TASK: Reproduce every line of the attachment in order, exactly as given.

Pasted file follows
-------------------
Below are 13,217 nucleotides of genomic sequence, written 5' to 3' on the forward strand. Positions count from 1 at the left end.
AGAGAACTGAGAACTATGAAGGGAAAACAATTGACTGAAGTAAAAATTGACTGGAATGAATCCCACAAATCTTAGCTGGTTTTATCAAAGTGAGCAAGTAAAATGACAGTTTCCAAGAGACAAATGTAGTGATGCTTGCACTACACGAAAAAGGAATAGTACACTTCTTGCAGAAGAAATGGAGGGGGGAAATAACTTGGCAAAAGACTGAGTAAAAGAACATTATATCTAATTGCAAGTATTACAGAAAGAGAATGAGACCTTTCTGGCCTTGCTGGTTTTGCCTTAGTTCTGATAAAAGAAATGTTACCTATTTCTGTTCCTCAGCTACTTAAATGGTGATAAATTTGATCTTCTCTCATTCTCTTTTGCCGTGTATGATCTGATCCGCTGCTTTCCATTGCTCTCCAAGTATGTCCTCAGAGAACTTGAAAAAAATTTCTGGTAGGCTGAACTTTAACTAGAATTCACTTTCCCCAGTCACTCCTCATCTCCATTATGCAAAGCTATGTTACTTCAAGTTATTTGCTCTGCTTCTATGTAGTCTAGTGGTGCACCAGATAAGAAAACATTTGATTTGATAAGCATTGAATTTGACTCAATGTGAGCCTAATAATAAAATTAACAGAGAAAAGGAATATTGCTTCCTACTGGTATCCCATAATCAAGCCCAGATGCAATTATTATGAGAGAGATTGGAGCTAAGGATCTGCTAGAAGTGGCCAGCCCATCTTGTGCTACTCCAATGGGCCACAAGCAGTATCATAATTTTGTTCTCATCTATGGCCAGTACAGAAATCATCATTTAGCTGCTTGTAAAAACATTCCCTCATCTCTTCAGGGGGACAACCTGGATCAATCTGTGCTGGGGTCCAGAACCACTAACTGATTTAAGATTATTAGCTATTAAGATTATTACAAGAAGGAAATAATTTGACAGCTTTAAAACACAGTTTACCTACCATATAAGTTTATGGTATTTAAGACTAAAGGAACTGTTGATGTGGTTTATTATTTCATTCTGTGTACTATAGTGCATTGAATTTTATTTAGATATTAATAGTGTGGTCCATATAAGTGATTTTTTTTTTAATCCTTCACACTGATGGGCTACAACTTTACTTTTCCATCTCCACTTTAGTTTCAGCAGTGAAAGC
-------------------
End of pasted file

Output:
Below are 13,217 nucleotides of genomic sequence, written 5' to 3' on the forward strand. Positions count from 1 at the left end.
AGAGAACTGAGAACTATGAAGGGAAAACAATTGACTGAAGTAAAAATTGACTGGAATGAATCCCACAAATCTTAGCTGGTTTTATCAAAGTGAGCAAGTAAAATGACAGTTTCCAAGAGACAAATGTAGTGATGCTTGCACTACACGAAAAAGGAATAGTACACTTCTTGCAGAAGAAATGGAGGGGGGAAATAACTTGGCAAAAGACTGAGTAAAAGAACATTATATCTAATTGCAAGTATTACAGAAAGAGAATGAGACCTTTCTGGCCTTGCTGGTTTTGCCTTAGTTCTGATAAAAGAAATGTTACCTATTTCTGTTCCTCAGCTACTTAAATGGTGATAAATTTGATCTTCTCTCATTCTCTTTTGCCGTGTATGATCTGATCCGCTGCTTTCCATTGCTCTCCAAGTATGTCCTCAGAGAACTTGAAAAAAATTTCTGGTAGGCTGAACTTTAACTAGAATTCACTTTCCCCAGTCACTCCTCATCTCCATTATGCAAAGCTATGTTACTTCAAGTTATTTGCTCTGCTTCTATGTAGTCTAGTGGTGCACCAGATAAGAAAACATTTGATTTGATAAGCATTGAATTTGACTCAATGTGAGCCTAATAATAAAATTAACAGAGAAAAGGAATATTGCTTCCTACTGGTATCCCATAATCAAGCCCAGATGCAATTATTATGAGAGAGATTGGAGCTAAGGATCTGCTAGAAGTGGCCAGCCCATCTTGTGCTACTCCAATGGGCCACAAGCAGTATCATAATTTTGTTCTCATCTATGGCCAGTACAGAAATCATCATTTAGCTGCTTGTAAAAACATTCCCTCATCTCTTCAGGGGGACAACCTGGATCAATCTGTGCTGGGGTCCAGAACCACTAACTGATTTAAGATTATTAGCTATTAAGATTATTACAAGAAGGAAATAATTTGACAGCTTTAAAACACAGTTTACCTACCATATAAGTTTATGGTATTTAAGACTAAAGGAACTGTTGATGTGGTTTATTATTTCATTCTGTGTACTATAGTGCATTGAATTTTATTTAGATATTAATAGTGTGGTCCATATAAGTGATTTTTTTTTTAATCCTTCACACTGATGGGCTACAACTTTACTTTTCCATCTCCACTTTAGTTTCAGCAGTGAAAGC